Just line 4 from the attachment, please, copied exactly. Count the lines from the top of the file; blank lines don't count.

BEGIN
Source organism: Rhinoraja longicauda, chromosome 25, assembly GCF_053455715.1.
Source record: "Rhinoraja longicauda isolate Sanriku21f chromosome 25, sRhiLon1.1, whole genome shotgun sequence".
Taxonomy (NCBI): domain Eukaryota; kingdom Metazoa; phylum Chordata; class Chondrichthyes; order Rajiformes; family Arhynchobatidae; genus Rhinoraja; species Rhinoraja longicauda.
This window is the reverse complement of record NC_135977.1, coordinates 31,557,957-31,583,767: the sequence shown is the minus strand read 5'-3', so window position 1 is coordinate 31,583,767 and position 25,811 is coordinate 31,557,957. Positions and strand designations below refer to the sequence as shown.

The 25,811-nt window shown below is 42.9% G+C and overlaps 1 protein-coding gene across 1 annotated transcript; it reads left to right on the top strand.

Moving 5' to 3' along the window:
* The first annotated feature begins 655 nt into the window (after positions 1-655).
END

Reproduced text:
This window is the reverse complement of record NC_135977.1, coordinates 31,557,957-31,583,767: the sequence shown is the minus strand read 5'-3', so window position 1 is coordinate 31,583,767 and position 25,811 is coordinate 31,557,957. Positions and strand designations below refer to the sequence as shown.